When Kanina began dancing in the 1970’s Boston was already a hub for Middle Eastern music and dance in the United States.  Club Zahra, one of the nation’s first ‘belly dance’ dinner clubs had opened its doors in the 1950s, attracting a steady stream of musicians, aspiring dancers and excellent teachers to the area.   Her early studies began with Adonna and Morwenna Assaf in Boston, and were soon complimented by workshops and seminars with internationally recognized teachers:  the late Ibrahim Farrah and Sereena Wilson, Elena Lentini, Riskallah Riyad, Morocco, Yosri Sharif, Mahmoud Reda, and more recently Randa Kamel. Travels to Greece, Morocco, Istanbul and Egypt have enhanced her knowledge and appreciation of the art.  She has dedicated much of her life to sharing her love of dance with her students.


Kanina has taught classes in folkloric and belly dance to thousands of women since the 1970's.  Her classes emphasize respect and understanding of the dance, music and culture of the Middle East.  Her annual productions of Arabian Nights, A Thousand and One Nights, and Night at the Casbah promote the beauty and artistry of Middle Eastern dance and music and provide the perfect performance atmosphere for both student and professional dancers.


Kanina serves as director and choreographer of the Beledi Dance Company (first formed in 1976), which performs both the cabaret and folkloric dances of the Middle East.  From 1985 to 1988 she was a Board member of the Boston-based Near East Dance Theatre, where she also performed and contributed choreography.  The NEDT presented performances at Boston College, New England Life Theater, Boston, and Zeiterion Theater, New Bedford, and earned the praise of such luminaries as Mrs. Anwar Sadat who attended a performance while visiting from Egypt.

As a soloist, Kanina has performed at Middle Eastern night clubs and cultural events throughout New England.  She was the featured performer at Arabian Nights, Holiday Inn, Aruba and a guest artist at A Tribute to Mahmoud Reda, Boston, honoring the famed Egyptian choreographer as he toured the United States.  More recently she performed at the Turkish Delight Festival in Istanbul Turkey (2010) and at the Randa Kamel of Course workshops, Cairo, Egypt (2012).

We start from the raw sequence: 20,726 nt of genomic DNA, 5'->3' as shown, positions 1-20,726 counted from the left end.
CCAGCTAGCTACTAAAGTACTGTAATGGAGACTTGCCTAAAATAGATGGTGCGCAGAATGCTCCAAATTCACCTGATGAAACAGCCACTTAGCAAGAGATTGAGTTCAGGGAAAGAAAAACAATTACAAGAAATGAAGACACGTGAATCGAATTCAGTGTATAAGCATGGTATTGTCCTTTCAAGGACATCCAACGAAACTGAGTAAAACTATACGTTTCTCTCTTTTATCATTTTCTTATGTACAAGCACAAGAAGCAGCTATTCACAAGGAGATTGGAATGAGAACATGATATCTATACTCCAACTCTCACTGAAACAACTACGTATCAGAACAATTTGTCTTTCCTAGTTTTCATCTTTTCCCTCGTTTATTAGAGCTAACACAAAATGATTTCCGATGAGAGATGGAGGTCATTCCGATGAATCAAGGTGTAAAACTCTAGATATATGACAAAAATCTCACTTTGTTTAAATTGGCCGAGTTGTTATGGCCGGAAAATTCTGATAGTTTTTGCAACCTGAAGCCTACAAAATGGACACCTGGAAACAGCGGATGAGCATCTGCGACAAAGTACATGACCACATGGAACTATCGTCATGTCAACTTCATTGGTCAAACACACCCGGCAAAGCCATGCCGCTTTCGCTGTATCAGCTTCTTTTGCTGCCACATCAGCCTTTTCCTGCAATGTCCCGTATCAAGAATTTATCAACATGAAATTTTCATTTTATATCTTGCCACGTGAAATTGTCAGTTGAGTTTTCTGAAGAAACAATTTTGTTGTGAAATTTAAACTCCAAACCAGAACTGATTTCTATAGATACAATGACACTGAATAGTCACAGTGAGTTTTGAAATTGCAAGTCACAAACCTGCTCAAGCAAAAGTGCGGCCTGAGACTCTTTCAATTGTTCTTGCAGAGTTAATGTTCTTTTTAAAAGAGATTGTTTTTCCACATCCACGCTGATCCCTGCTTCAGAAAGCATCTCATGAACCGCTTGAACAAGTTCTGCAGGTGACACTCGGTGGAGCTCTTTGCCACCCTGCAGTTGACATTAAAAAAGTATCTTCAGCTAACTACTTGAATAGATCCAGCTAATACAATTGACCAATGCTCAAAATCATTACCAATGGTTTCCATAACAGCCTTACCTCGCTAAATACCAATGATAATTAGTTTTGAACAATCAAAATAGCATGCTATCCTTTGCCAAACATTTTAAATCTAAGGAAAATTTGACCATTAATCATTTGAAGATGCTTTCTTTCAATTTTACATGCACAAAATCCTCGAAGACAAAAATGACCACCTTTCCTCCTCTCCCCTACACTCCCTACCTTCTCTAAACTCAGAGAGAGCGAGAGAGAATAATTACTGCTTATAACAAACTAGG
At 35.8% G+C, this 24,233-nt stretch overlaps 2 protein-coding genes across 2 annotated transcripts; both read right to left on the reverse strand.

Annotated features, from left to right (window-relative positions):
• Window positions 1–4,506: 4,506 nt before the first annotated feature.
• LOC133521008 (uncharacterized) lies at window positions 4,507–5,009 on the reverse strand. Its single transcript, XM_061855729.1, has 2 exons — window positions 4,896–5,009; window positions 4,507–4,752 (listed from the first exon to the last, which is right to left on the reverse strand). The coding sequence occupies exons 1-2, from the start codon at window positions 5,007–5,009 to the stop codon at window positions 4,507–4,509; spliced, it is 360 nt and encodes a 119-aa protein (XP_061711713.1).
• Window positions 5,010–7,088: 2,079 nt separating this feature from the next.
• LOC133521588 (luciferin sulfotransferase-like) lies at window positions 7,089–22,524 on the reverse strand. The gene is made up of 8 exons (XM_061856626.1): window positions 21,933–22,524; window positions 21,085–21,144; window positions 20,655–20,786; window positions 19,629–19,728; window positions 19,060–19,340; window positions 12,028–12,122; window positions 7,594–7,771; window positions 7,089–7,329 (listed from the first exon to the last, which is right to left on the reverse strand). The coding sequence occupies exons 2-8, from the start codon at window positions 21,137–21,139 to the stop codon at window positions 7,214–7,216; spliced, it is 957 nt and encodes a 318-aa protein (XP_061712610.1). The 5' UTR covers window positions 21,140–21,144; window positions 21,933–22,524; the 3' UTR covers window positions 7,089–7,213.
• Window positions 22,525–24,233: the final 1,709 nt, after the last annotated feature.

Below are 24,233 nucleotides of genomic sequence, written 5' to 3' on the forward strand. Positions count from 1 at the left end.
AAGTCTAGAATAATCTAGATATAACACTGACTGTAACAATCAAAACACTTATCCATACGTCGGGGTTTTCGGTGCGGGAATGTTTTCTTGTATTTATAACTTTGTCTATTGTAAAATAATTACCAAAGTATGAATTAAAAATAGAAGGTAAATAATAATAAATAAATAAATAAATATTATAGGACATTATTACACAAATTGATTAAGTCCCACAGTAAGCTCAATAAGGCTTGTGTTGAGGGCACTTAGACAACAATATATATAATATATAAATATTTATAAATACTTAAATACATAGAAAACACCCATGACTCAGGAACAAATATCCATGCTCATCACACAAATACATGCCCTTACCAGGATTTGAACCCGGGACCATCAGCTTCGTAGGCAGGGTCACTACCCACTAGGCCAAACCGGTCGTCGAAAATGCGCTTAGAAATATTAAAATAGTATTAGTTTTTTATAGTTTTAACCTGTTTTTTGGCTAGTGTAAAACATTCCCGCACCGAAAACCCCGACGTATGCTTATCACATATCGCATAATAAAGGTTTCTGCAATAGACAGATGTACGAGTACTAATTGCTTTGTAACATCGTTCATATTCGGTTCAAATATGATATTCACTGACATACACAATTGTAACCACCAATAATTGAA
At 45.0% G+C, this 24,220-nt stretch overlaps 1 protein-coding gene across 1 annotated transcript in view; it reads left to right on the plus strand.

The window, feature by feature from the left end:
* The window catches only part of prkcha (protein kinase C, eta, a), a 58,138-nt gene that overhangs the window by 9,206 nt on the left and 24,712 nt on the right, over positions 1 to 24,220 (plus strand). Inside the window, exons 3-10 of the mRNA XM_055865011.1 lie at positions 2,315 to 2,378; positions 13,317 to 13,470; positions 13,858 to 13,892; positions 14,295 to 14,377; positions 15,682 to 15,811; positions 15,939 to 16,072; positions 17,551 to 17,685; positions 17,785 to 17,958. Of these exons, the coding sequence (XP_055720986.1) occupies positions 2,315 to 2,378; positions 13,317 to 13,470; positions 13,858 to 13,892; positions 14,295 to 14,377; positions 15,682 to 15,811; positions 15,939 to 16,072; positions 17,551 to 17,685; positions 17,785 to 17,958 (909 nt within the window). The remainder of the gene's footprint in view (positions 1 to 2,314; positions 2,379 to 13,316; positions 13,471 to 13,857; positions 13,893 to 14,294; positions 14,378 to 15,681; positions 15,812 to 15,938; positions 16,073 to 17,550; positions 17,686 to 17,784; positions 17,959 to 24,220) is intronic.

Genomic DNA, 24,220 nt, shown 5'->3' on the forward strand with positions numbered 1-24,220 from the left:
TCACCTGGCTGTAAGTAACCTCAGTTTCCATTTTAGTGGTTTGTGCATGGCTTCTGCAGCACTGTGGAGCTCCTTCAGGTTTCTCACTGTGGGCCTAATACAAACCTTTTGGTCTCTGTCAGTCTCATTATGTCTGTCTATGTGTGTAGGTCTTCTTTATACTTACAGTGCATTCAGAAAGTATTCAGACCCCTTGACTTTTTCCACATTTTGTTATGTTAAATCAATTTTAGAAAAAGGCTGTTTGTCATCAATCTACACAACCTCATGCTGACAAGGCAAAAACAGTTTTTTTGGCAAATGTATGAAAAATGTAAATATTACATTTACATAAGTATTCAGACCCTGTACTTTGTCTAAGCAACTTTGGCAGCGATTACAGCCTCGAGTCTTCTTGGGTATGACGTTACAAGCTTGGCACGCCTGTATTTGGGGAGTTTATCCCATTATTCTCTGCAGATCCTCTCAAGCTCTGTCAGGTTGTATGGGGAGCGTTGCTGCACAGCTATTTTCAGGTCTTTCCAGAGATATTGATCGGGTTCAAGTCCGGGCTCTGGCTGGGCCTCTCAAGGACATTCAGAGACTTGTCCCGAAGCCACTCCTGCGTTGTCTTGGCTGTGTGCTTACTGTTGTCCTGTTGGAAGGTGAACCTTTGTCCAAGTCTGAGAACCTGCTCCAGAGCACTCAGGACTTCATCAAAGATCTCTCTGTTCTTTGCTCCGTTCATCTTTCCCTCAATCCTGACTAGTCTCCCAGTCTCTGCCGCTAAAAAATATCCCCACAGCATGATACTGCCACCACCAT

During her long career Kanina has supported local arts, education, medical research and social service agencies with performances that benefitted:  the Leukemia Society of Rhode Island; Trinity Repertory Company; Child’s Play Nursery School; St Mary’s Academy, Bay View; and the Veteran’s Hospital of Rhode Island, to name just a few.  In November, 2014, Kanina produced A Billion and One Nights, an afternoon of Middle Eastern dance and music, in memory of her late husband, Bill Hague.  The event raised $10,000 to support research at the Dana-Farber Cancer Institute.


As a youth, Inara’s world was immersed in the arts. She studied and performed Irish Step Dance for six years, participating in numerous competitions.  As an adult, she studied karate and was working toward her level II Black Belt when she discovered belly dance.


Inara began taking belly dance classes on whim in 2012 and was instantly swept up by the glitter and sound of coin belts.  Her love of movement and laughter are what makes classes with her so enjoyable.  Students learn new ways to move as they have fun and create new connections to music and the space around them.  As a teacher at KaninaDance, she strives to show women that they can learn a new skill while building confidence and enjoying themselves every step of the way no matter age or ability.


In addition to teaching at KaninaDance, Inara is assistant director of Beledi Dance Company, which performs an array of colorful, artistic dances, representing the many facets of Middle Eastern culture.  The BDC regularly performs for appreciative audiences throughout southern New England. Recently Inara has appeared as a featured soloist at Efendi’s Mediterranean Restaurant and The Continental Restaurant, two of Rhode Island’s premier Middle Eastern dance venues.  

When not dancing, Inara spends her time teaching music (piano) to children and adults of all ages, designing costumes, and creating colorful hand-dyed silk veils for many performers in our area.